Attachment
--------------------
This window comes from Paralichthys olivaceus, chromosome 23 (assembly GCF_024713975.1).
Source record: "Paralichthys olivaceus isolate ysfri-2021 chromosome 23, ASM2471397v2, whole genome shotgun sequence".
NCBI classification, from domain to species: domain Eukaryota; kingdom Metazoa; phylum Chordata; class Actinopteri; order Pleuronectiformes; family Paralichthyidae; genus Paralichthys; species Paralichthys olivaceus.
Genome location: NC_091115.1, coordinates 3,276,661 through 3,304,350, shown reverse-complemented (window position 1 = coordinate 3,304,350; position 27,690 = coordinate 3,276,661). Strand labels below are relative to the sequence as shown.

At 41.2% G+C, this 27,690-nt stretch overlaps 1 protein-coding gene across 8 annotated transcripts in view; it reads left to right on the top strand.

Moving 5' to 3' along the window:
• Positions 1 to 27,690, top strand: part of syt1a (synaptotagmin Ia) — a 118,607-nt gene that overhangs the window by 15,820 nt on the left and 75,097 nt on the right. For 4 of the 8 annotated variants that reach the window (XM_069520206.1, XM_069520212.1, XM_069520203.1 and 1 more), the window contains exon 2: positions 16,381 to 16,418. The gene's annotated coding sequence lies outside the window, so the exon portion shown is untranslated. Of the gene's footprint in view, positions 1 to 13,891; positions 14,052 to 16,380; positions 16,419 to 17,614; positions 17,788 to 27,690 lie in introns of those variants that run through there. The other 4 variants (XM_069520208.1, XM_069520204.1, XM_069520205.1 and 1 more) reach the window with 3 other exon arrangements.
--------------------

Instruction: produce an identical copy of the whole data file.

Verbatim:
This window comes from Paralichthys olivaceus, chromosome 23 (assembly GCF_024713975.1).
Source record: "Paralichthys olivaceus isolate ysfri-2021 chromosome 23, ASM2471397v2, whole genome shotgun sequence".
NCBI classification, from domain to species: domain Eukaryota; kingdom Metazoa; phylum Chordata; class Actinopteri; order Pleuronectiformes; family Paralichthyidae; genus Paralichthys; species Paralichthys olivaceus.
Genome location: NC_091115.1, coordinates 3,276,661 through 3,304,350, shown reverse-complemented (window position 1 = coordinate 3,304,350; position 27,690 = coordinate 3,276,661). Strand labels below are relative to the sequence as shown.

At 41.2% G+C, this 27,690-nt stretch overlaps 1 protein-coding gene across 8 annotated transcripts in view; it reads left to right on the top strand.

Moving 5' to 3' along the window:
• Positions 1 to 27,690, top strand: part of syt1a (synaptotagmin Ia) — a 118,607-nt gene that overhangs the window by 15,820 nt on the left and 75,097 nt on the right. For 4 of the 8 annotated variants that reach the window (XM_069520206.1, XM_069520212.1, XM_069520203.1 and 1 more), the window contains exon 2: positions 16,381 to 16,418. The gene's annotated coding sequence lies outside the window, so the exon portion shown is untranslated. Of the gene's footprint in view, positions 1 to 13,891; positions 14,052 to 16,380; positions 16,419 to 17,614; positions 17,788 to 27,690 lie in introns of those variants that run through there. The other 4 variants (XM_069520208.1, XM_069520204.1, XM_069520205.1 and 1 more) reach the window with 3 other exon arrangements.